Complexity and clinical careBMJ 2001; 323 doi: http://dx.doi.org/10.1136/bmj.323.7314.685 (Published 22 September 2001) Cite this as: BMJ 2001;323:685
- Tim Wilson, director, St Paul RCGP Quality Unit ([email protected])a,
- Tim Holt, general practitionerb,
- Trisha Greenhalgh, professor of primary health carec
- a Royal College of General Practitioners, London SW7 1PU
- b Danby Practice, Dale End Surgery, Danby, Whitby YO21 2JE
- c University College London, London N19 3UA
- Correspondence to: T Wilson
This is the second in a series of four articles
Biological and social systems are inherently complex, so it is hardly surprising that few if any human illnesses can be said to have a single “cause” or “cure.”1 This article applies the principles introduced in the introductory article in this series2 to three specific clinical areas: the control of blood glucose levels in diabetes, the management of diagnostic uncertainty, and health promotion.
A complex adaptive system is a collection of individual agents with freedom to act in ways that are not always totally predictable, and whose actions are interconnected so that the action of one part changes the context for other agents.2 In relation to human health and illness there are several levels of such systems.
The human body is composed of multiple interacting and self regulating physiological systems including biochemical and neuroendocrine feedback loops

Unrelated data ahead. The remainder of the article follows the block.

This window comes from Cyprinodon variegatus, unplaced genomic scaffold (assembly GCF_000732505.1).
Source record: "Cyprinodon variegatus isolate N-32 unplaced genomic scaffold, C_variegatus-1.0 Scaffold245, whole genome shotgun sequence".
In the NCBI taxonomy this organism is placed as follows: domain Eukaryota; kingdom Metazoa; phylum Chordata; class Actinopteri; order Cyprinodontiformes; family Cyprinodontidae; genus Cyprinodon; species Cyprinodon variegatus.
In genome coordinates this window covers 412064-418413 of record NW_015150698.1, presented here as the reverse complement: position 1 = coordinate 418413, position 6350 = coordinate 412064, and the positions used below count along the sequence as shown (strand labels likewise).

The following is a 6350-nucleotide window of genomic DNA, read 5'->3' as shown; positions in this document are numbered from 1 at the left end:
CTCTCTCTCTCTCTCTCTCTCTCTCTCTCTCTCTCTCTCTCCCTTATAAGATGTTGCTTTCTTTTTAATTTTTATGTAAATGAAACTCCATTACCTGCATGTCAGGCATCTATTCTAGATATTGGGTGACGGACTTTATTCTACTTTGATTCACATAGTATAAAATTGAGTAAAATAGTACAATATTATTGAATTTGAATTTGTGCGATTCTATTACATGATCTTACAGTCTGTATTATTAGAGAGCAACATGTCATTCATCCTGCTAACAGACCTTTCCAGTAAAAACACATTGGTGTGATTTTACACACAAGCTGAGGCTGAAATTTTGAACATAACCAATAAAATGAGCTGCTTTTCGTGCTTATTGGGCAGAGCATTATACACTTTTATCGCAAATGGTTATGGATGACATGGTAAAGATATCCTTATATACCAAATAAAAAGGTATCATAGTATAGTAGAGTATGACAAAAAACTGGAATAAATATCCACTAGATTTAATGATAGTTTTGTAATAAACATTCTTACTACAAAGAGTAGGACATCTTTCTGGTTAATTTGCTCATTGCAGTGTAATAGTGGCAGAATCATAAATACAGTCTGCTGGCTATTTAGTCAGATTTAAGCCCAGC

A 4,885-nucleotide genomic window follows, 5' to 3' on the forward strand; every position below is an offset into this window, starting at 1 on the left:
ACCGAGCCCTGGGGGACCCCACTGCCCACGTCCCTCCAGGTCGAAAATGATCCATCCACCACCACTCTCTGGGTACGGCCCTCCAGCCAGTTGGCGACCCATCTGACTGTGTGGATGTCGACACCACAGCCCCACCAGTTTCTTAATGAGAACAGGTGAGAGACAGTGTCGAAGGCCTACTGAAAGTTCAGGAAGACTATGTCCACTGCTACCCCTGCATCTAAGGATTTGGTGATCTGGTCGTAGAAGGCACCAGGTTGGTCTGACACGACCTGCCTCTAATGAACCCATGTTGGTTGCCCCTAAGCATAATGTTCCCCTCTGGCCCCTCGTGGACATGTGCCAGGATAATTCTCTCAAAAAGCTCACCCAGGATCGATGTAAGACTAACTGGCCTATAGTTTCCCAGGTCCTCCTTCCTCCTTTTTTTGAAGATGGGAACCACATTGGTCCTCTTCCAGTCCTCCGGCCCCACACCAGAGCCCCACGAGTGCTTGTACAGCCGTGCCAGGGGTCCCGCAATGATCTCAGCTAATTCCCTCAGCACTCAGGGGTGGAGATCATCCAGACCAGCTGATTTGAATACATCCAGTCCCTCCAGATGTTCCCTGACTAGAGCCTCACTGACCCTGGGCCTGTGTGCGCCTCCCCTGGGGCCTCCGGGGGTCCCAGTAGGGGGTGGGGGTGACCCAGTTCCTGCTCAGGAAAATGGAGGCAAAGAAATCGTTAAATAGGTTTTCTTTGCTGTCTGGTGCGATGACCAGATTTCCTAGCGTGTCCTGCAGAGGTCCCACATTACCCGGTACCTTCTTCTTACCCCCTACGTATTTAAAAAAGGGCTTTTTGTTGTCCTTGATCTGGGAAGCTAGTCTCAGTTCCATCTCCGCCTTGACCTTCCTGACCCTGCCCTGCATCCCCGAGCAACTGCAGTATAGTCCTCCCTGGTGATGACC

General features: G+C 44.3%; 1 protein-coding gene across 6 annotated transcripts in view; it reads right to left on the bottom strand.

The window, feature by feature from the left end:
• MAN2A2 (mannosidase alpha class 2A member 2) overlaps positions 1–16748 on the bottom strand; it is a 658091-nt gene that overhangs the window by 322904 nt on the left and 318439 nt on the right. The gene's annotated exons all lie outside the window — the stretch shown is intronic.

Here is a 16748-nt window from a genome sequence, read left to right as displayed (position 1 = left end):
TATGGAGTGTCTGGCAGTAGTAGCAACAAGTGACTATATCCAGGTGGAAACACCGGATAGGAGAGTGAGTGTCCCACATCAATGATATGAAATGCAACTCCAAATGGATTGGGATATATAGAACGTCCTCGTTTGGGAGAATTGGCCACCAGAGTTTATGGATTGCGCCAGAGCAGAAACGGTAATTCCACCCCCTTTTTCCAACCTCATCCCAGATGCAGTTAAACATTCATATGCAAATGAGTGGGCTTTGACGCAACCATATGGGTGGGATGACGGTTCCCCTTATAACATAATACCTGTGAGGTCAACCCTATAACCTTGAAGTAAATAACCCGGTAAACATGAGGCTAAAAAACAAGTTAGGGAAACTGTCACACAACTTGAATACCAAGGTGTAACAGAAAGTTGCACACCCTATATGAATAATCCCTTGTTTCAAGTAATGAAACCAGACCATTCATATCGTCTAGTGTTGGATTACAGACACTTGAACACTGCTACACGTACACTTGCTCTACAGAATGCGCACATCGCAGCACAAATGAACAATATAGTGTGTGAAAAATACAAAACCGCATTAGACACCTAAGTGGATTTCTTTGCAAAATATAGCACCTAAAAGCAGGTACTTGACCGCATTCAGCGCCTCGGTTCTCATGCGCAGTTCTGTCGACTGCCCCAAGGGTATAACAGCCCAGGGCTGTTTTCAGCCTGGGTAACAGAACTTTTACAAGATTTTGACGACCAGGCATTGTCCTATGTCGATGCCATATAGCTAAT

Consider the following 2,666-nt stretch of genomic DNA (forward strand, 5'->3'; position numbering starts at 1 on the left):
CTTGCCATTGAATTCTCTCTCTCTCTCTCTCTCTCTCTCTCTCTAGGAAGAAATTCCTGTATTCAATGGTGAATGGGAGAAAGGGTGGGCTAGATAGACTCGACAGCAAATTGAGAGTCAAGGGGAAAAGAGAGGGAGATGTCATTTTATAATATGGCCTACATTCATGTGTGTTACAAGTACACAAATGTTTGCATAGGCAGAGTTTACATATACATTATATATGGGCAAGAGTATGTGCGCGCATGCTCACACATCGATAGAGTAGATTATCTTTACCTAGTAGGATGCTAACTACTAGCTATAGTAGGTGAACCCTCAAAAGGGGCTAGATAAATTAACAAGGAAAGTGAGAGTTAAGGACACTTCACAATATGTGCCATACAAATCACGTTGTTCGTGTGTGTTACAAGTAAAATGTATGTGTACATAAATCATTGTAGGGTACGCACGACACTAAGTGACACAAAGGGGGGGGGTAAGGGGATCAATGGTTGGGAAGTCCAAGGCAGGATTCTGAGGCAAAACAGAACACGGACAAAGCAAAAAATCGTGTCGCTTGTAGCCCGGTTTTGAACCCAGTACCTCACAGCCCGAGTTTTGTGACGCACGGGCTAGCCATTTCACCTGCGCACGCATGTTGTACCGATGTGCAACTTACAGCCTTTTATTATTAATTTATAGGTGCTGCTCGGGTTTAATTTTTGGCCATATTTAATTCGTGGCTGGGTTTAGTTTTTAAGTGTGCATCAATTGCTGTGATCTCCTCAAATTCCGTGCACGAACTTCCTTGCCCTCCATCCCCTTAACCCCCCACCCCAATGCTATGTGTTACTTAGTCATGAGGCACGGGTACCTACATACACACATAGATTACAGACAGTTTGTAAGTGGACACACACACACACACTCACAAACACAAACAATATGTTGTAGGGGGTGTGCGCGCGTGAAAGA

The behaviour of any individual is determined partly by an internal set of rules based on past experience and partly by unique and adaptive responses to new stimuli from the environment
The web of relationships in which individuals exist contains many varied and powerful determinants of their beliefs, expectations, and behaviour
Individuals and their immediate social relationships are further embedded within wider social, political, and cultural systems which can influence outcomes in entirely novel and unpredictable ways
All these interacting systems are dynamic and fluid
A small change in one part of this web of interacting systems may lead to a much larger change in another part through amplification effects.
For all these reasons neither illness nor human behaviour is predictable and neither can safely be “modelled” in a simple cause and effect system.3 The human body is not a machine and its malfunctioning cannot be adequately analysed by breaking the …
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